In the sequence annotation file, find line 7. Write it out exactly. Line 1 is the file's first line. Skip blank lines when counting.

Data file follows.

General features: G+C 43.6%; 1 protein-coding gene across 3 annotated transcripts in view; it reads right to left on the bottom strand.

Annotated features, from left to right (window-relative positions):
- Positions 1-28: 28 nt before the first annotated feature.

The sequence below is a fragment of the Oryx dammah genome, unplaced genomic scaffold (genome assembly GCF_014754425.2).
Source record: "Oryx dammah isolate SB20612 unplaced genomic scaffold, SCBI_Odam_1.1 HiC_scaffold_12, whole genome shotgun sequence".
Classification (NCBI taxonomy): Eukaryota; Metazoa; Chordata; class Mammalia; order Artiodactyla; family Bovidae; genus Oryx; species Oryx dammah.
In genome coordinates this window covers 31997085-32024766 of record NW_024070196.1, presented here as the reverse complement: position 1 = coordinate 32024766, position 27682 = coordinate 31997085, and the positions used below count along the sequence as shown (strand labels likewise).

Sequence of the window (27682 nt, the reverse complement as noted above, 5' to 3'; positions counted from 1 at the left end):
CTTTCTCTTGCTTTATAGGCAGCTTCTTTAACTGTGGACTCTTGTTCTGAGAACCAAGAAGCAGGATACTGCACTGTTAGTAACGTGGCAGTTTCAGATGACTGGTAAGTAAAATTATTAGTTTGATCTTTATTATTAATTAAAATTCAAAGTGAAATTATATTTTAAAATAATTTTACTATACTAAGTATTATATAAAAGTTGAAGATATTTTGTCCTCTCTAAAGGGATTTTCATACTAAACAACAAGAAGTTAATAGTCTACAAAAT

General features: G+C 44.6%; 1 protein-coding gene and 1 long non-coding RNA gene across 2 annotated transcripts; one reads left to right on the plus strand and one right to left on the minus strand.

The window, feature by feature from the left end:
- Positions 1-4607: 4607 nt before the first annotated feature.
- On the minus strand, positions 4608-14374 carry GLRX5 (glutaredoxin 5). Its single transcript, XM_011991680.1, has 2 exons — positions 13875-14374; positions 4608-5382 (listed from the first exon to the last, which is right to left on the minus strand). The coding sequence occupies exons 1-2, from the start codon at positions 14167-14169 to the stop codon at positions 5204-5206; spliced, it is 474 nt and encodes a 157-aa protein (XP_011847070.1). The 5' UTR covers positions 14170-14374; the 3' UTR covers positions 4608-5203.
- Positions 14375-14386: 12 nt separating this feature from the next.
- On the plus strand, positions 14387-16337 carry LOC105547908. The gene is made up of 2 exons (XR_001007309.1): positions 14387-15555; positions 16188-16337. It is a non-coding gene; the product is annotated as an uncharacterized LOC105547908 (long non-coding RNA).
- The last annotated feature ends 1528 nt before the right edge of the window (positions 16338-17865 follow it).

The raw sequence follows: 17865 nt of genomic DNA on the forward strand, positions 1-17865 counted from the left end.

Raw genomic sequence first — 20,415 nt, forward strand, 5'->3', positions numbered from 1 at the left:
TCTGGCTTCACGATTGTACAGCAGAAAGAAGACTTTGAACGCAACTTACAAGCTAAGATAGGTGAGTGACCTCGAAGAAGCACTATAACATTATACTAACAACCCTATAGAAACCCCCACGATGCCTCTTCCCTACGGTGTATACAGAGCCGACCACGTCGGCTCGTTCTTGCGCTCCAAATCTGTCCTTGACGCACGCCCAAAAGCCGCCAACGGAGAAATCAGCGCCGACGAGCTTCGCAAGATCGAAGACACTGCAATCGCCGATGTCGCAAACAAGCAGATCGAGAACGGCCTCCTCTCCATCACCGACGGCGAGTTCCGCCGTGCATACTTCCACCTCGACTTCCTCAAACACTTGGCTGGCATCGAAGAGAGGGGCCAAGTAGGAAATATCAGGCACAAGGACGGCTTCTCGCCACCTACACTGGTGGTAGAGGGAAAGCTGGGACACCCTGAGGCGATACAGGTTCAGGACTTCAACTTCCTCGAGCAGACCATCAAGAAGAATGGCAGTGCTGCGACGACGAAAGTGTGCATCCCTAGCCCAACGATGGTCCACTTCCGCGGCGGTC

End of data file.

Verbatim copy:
In genome coordinates this window covers 31997085-32024766 of record NW_024070196.1, presented here as the reverse complement: position 1 = coordinate 32024766, position 27682 = coordinate 31997085, and the positions used below count along the sequence as shown (strand labels likewise).